If you are using “floating lid” variable capacity tanks, consider buying new lid-gaskets each or every other year. These types of lids have been found to be an entry for oxygen, bacteria and spoilage organisms unless they are rigorously maintained, cleaned and sanitized. During fermentation, don’t use them, use plastic sheeting and a string and bungee cord combo, the fermenting wine will be protecting itself from oxidation by its own production of CO2 gas. When you are using these lids, keep in mind the air-pump, hoses, hose-clamps and fittings can fail, and the pressure-gauge needle can get “stuck” and give erroneous readings. It is best practice when using floating-lid tanks to manually and visually check the lid-seal (not just the gauge) every day, do less at your own peril. When storing the lids, take all of the pieces apart and the gasket off the lid, and clean and sanitize them before putting them away.
Make sure your crew has important foundational and on-going safety training of some kind, and that this training is documented. Do not allow untrained personnel to operate or clean hazardous equipment without proper personal protective equipment and safety training, including “lock-out/tag-out” procedures. A lot of winery equipment is very capable of doing grave damage to body parts. With names like “crusher” and “press” you don’t have to look far to identify safety issues. Make sure anyone using pallet-jacks knows proper and safe operation, and anyone using a forklift had better be certified, every three years, your insurance company probably requires it as does MNOSHA. Wearing open-toed shoes or sandals should not be allowed while working in a winery.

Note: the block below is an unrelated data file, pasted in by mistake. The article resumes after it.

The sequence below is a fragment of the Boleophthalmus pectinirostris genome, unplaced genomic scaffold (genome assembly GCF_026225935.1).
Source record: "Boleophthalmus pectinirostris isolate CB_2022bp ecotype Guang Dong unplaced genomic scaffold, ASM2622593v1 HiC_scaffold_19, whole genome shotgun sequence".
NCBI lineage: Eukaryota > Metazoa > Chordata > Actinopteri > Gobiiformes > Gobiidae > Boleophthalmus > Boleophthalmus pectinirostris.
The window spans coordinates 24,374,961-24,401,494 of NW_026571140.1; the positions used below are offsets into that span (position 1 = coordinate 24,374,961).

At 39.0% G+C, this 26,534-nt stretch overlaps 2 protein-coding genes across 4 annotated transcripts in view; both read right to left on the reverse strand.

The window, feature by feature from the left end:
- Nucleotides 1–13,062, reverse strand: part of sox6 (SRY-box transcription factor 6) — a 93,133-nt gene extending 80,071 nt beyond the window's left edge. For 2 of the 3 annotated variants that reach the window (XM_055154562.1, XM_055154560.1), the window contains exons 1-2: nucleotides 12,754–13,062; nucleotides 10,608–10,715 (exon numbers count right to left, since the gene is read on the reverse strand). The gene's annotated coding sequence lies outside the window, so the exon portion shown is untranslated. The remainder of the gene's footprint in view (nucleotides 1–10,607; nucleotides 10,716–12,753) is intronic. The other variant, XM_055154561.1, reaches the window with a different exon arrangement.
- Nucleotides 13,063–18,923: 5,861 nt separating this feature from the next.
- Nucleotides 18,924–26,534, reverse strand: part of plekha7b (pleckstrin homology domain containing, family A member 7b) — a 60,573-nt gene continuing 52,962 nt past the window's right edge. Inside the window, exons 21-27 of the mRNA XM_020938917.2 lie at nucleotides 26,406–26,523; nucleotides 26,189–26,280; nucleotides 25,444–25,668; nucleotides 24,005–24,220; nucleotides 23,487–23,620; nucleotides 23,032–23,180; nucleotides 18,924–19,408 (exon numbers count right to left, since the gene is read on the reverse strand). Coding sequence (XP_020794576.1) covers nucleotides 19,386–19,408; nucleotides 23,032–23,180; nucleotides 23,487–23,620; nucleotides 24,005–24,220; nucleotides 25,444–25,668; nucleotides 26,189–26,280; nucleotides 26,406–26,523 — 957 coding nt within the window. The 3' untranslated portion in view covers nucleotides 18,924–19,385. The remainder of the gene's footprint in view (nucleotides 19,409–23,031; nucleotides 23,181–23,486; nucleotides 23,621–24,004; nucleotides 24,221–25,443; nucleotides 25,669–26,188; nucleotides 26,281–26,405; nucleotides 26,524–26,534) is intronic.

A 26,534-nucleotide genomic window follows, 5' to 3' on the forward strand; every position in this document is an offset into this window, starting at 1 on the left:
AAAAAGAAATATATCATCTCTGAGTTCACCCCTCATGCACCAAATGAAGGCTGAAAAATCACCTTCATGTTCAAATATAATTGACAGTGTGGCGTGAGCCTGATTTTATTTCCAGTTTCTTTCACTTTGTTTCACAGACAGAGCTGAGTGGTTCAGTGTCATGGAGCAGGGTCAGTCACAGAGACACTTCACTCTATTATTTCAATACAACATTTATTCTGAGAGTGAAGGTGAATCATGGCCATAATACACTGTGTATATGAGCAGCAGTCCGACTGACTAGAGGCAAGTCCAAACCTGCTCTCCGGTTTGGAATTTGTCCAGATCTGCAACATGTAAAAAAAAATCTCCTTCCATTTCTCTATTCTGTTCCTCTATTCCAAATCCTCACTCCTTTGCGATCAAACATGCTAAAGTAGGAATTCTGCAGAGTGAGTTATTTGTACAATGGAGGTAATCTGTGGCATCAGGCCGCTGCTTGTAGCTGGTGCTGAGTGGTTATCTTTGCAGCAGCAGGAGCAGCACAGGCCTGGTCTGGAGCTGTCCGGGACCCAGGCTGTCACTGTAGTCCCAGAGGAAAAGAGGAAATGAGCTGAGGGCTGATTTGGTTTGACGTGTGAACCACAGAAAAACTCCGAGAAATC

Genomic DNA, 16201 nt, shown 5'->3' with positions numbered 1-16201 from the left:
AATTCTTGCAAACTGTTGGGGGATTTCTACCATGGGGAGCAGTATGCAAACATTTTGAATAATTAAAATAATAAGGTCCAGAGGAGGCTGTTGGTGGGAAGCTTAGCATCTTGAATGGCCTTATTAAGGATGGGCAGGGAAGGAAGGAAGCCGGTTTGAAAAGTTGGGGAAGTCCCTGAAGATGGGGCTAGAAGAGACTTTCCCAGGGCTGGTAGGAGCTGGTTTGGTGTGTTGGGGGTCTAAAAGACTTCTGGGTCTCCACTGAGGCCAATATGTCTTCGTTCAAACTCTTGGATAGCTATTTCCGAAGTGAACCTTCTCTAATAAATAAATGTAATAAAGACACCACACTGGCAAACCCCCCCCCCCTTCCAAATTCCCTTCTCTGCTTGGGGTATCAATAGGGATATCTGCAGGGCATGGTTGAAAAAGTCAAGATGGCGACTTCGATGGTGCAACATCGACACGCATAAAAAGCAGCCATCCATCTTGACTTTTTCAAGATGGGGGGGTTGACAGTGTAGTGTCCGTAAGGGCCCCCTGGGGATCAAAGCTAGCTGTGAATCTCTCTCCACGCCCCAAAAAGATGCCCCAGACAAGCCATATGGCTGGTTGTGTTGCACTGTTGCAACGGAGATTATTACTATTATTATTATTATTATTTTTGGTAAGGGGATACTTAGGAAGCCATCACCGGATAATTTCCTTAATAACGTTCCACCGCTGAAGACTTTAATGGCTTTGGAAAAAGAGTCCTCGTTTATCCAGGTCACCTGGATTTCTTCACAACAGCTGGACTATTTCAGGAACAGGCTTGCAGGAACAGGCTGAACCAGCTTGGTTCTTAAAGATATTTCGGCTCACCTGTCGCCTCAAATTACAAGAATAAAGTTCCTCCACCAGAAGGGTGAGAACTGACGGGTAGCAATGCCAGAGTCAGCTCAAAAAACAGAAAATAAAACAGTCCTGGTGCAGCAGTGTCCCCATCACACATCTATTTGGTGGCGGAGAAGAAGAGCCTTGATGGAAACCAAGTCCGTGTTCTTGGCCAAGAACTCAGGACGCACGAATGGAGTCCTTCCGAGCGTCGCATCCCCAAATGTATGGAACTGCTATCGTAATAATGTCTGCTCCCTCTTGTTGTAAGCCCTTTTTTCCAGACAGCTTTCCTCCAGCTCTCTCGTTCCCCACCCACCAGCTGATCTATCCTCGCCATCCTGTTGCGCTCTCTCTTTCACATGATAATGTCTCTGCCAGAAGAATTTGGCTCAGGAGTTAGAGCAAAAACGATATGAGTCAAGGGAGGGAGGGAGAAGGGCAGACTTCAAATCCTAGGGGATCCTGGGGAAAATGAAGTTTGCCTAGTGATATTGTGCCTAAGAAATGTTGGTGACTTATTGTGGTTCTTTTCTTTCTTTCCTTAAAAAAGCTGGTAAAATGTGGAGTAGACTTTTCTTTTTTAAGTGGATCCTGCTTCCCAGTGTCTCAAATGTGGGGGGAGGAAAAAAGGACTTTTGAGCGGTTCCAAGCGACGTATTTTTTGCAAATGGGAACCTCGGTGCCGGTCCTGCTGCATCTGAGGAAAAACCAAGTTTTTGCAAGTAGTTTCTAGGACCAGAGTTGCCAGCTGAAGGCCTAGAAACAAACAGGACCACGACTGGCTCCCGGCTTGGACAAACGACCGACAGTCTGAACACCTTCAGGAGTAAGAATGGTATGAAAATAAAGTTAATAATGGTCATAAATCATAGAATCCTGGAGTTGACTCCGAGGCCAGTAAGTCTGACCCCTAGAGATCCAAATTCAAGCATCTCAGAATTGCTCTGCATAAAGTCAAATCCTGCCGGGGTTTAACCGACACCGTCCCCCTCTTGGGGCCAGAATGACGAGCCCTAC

CO2 gas produced by active fermentation can kill a worker in a few seconds, make sure all winery staff (including hospitality staff) knows about the practical considerations of CO2 gas causes and effects, and how to properly ventilate an actively fermenting cellar. Every year somewhere in the world workers are asphyxiated by CO2 gas in wineries. Many winery tanks can be considered confined spaces, and you should be aware of proper and safe confined space operations. Confined space training, documentation, and permitting may be required depending on various considerations, be aware of what this is all about, and consider starting your own simple and effective confined space procedures and protocols as needed. For further information about Confined Space considerations see this MNOSHA Hazard Safety Alert, or contact MNOSHA at 877-470-6742: https://mn.gov/admin/assets/hazalert_confinedspace_tcm36-207158.pdf